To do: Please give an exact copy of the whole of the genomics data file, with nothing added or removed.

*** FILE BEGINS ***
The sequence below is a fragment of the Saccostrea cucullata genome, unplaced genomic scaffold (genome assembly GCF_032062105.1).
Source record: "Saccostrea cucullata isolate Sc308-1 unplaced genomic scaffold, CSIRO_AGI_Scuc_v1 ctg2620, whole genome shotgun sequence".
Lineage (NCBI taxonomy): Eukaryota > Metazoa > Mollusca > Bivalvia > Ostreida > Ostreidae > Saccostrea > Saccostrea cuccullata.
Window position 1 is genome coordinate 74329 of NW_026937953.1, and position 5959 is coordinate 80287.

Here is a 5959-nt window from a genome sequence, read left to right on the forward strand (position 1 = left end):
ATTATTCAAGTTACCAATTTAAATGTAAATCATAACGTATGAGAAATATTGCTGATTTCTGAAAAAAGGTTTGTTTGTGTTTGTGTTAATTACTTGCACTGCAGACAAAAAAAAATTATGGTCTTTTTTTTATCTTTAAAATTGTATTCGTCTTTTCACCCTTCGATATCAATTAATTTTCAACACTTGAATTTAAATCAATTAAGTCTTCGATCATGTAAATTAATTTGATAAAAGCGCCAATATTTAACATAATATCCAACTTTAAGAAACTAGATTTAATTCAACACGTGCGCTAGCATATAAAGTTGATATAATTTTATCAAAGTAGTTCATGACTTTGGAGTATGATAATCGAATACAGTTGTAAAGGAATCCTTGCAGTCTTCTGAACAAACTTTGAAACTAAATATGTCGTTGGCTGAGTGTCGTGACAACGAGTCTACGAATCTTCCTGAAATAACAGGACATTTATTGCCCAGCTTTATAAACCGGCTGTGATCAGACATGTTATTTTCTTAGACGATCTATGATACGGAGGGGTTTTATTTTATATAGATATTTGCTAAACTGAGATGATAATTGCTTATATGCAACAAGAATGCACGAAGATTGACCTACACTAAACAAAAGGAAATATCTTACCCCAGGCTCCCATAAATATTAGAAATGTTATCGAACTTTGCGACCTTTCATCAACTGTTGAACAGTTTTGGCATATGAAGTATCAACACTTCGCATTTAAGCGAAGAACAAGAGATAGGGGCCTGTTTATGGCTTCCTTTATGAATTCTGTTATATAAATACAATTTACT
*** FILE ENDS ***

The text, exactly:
The sequence below is a fragment of the Saccostrea cucullata genome, unplaced genomic scaffold (genome assembly GCF_032062105.1).
Source record: "Saccostrea cucullata isolate Sc308-1 unplaced genomic scaffold, CSIRO_AGI_Scuc_v1 ctg2620, whole genome shotgun sequence".
Lineage (NCBI taxonomy): Eukaryota > Metazoa > Mollusca > Bivalvia > Ostreida > Ostreidae > Saccostrea > Saccostrea cuccullata.
Window position 1 is genome coordinate 74329 of NW_026937953.1, and position 5959 is coordinate 80287.

Here is a 5959-nt window from a genome sequence, read left to right on the forward strand (position 1 = left end):
ATTATTCAAGTTACCAATTTAAATGTAAATCATAACGTATGAGAAATATTGCTGATTTCTGAAAAAAGGTTTGTTTGTGTTTGTGTTAATTACTTGCACTGCAGACAAAAAAAAATTATGGTCTTTTTTTTATCTTTAAAATTGTATTCGTCTTTTCACCCTTCGATATCAATTAATTTTCAACACTTGAATTTAAATCAATTAAGTCTTCGATCATGTAAATTAATTTGATAAAAGCGCCAATATTTAACATAATATCCAACTTTAAGAAACTAGATTTAATTCAACACGTGCGCTAGCATATAAAGTTGATATAATTTTATCAAAGTAGTTCATGACTTTGGAGTATGATAATCGAATACAGTTGTAAAGGAATCCTTGCAGTCTTCTGAACAAACTTTGAAACTAAATATGTCGTTGGCTGAGTGTCGTGACAACGAGTCTACGAATCTTCCTGAAATAACAGGACATTTATTGCCCAGCTTTATAAACCGGCTGTGATCAGACATGTTATTTTCTTAGACGATCTATGATACGGAGGGGTTTTATTTTATATAGATATTTGCTAAACTGAGATGATAATTGCTTATATGCAACAAGAATGCACGAAGATTGACCTACACTAAACAAAAGGAAATATCTTACCCCAGGCTCCCATAAATATTAGAAATGTTATCGAACTTTGCGACCTTTCATCAACTGTTGAACAGTTTTGGCATATGAAGTATCAACACTTCGCATTTAAGCGAAGAACAAGAGATAGGGGCCTGTTTATGGCTTCCTTTATGAATTCTGTTATATAAATACAATTTACT